We performed a detailed TCD assessment in a homogeneous RA population and with age-matched, healthy control subjects. We also compared patients treated with MTX and biologics including IFX and TCZ. The total, MTX-treated and biologic-treated patients did not differ from each other in most respects. MTX-treated patients had higher disease activity than biologic-treated patients.

With respect to MCA, PI and RI at rest and after apnoea measured on both sides were significantly higher in RA, indicating increased distal occlusion and resistance, respectively. Patients with RA also had an impaired CRC, as indicated by lower CRC. Significantly higher PI was detected in the basilar artery as well. With regard to treatment, MTX-treated patients had higher PI and RI values than biologic-treated patients. For example, left MCA PI(r), PI(h) and RI(r) were significantly lower in biologic-treated patients than in MTX-treated patients. Furthermore, right MCA PI(r) and RI(r), as well as right and left MCA PI(a) and RI(a), were still increased in MTX-treated patients compared with control subjects, whereas these parameters were similar to those of biologic-treated patients. These data suggest that patients with RA have impaired circulation in the MCA and basilar arteries compared with control subjects. Furthermore, biologics may improve numerous MCA parameters to a greater extent than MTX.

The carotid arteries were also assessed for signs of atherosclerosis. More patients with RA than control subjects had at least one plaque in the right carotid artery, and right carotid plaque score was also higher in patients with RA. There were no differences among RA subsets regarding the presence of plaques or plaque scores. The cIMT of the right and left carotid arteries was also much higher in the total, MTX-treated and biologic-treated patients with RA than in control subjects. We and others have previously reported increased cIMT and plaques in RA [13, 20,21,22,23,24,25]. In this cohort, the differences in cIMT between patients with RA and control subjects are really large, probably due to the fact that mostly patients with severe RA who needed biologics were selected. Carotid arteries have not yet been studied in conjunction with TCD in patients with RA.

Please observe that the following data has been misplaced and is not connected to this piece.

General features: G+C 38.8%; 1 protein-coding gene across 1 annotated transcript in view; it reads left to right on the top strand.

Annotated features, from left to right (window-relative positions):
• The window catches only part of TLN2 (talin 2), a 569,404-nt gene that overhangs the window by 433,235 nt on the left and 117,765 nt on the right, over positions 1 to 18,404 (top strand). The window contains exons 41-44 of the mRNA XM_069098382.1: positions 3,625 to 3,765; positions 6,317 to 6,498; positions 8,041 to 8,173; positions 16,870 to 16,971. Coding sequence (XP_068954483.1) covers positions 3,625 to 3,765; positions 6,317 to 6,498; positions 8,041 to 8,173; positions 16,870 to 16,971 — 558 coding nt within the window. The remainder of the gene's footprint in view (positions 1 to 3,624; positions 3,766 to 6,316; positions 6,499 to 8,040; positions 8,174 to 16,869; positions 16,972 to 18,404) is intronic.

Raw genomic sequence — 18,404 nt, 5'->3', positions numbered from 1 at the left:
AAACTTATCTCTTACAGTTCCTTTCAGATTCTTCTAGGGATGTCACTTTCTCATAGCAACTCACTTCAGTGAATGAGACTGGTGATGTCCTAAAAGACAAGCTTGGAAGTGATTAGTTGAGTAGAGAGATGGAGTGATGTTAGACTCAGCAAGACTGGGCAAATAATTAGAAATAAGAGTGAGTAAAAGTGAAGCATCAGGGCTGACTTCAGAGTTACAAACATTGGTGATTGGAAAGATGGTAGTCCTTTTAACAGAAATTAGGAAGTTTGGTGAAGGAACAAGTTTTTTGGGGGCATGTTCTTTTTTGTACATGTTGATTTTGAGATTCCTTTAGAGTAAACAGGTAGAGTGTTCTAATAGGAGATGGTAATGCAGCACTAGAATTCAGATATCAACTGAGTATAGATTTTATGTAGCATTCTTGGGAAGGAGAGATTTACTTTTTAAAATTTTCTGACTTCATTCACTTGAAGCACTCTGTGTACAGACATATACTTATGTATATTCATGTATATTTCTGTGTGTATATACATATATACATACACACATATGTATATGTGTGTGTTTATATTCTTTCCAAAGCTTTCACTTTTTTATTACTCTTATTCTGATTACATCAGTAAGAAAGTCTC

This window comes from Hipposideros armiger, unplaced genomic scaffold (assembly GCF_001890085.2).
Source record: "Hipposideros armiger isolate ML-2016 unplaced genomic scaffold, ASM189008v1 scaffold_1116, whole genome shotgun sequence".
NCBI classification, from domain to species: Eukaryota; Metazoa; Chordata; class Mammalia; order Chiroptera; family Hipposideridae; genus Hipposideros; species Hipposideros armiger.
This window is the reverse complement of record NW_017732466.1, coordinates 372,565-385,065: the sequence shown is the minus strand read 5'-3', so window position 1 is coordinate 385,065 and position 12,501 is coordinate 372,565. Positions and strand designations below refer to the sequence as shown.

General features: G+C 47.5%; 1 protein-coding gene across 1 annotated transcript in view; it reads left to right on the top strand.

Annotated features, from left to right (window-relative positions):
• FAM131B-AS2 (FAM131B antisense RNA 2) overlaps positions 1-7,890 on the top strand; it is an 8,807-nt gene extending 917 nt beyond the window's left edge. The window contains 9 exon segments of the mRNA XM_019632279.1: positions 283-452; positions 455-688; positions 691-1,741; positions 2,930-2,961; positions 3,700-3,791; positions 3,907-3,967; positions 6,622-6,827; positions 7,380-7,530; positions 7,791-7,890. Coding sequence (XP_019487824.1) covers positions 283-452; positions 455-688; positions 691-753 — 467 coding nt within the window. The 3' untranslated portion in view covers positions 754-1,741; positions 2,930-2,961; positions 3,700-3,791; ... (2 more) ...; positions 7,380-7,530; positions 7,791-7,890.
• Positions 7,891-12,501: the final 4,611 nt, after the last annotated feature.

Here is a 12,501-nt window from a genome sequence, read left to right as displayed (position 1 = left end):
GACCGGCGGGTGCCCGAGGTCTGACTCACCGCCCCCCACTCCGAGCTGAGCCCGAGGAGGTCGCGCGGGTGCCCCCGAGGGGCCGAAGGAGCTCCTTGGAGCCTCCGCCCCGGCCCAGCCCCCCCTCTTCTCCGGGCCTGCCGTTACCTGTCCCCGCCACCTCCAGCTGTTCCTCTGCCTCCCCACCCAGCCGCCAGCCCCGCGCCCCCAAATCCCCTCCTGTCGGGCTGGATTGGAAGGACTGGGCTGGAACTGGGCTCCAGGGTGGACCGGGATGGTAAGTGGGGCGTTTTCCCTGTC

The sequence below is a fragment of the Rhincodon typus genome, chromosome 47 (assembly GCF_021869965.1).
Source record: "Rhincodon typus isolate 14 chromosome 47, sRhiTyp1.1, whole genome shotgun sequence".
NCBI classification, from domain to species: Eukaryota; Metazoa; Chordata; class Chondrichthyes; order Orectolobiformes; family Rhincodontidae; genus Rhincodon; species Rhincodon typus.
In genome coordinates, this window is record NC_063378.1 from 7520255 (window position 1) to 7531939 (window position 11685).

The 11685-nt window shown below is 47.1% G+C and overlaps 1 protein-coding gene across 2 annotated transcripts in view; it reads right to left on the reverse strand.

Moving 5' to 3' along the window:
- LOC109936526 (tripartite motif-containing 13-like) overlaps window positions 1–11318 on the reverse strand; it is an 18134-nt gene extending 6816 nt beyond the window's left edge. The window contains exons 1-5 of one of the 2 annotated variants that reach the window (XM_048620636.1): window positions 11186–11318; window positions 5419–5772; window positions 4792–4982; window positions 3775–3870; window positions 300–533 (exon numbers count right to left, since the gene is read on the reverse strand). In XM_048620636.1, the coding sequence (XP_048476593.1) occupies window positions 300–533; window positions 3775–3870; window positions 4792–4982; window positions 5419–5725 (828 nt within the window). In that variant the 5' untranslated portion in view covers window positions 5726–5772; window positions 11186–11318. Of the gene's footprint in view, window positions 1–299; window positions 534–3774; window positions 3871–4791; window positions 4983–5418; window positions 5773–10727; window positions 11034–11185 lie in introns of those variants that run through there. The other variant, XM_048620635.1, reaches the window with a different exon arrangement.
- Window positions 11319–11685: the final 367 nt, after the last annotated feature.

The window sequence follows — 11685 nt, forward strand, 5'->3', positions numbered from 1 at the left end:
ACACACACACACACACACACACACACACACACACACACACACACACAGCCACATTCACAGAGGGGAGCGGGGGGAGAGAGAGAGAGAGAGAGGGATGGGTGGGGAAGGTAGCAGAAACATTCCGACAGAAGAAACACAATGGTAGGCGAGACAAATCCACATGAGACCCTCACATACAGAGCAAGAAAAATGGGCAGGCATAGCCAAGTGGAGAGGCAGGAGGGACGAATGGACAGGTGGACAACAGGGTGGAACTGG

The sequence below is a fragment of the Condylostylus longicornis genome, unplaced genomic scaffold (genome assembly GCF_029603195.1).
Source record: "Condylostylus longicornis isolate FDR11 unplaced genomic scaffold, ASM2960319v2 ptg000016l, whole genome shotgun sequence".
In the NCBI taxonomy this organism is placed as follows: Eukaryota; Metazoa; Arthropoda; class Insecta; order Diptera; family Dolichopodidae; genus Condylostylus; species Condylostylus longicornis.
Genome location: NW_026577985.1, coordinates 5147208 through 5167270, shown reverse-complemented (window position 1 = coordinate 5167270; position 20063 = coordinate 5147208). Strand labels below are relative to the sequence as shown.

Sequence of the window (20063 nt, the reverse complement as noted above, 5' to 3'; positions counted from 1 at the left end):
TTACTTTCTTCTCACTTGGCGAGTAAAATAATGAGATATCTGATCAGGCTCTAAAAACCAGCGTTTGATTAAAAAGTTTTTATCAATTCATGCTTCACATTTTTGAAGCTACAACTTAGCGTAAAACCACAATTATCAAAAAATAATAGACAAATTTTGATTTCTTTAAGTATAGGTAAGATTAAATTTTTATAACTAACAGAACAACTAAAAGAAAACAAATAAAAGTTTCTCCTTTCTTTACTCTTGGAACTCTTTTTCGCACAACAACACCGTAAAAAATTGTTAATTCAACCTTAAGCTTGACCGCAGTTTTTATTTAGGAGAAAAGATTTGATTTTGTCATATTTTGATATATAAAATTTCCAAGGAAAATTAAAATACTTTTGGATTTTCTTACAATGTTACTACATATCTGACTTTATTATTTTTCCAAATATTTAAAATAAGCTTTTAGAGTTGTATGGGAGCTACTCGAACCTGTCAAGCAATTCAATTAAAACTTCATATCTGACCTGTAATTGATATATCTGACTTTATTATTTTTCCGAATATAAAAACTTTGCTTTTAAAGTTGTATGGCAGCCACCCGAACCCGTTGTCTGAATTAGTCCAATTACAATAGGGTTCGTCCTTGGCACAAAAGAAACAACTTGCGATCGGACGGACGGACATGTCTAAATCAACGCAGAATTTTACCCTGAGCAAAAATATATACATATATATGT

Brain MRI investigations were carried out to determine cerebral vascular lesions. About half of patients with RA developed vascular lesions in the right or left hemisphere. Somewhat greater proportions of MTX-treated than biologic-treated patients who developed vascular lesions. We also detected signs of cerebral emollition and atrophy in about 5% and 24%, respectively, of patients with RA. We have not found any reports with respect to cerebral emollition in RA. Wartolowska et al. [26] also detected some atrophy in patients with RA. Bekkelund et al. [27] performed a quantitative cerebral MRI study in 1995. They did not find any differences in the prevalence of atrophy in patients with RA and control subjects [27].

Multiple linear regression analysis suggested the associations of multiple TCD parameters with age. Some parameters also correlated with RA disease activity. When TCD and carotid assessment results were correlated, numerous TCD variables were increased in patients with left carotid plaques. Right PI(h) also correlated with right cIMT. These correlations should be confirmed in larger future studies. However, comparative TCD, carotid US and brain MRI studies have not yet been performed in patients with RA.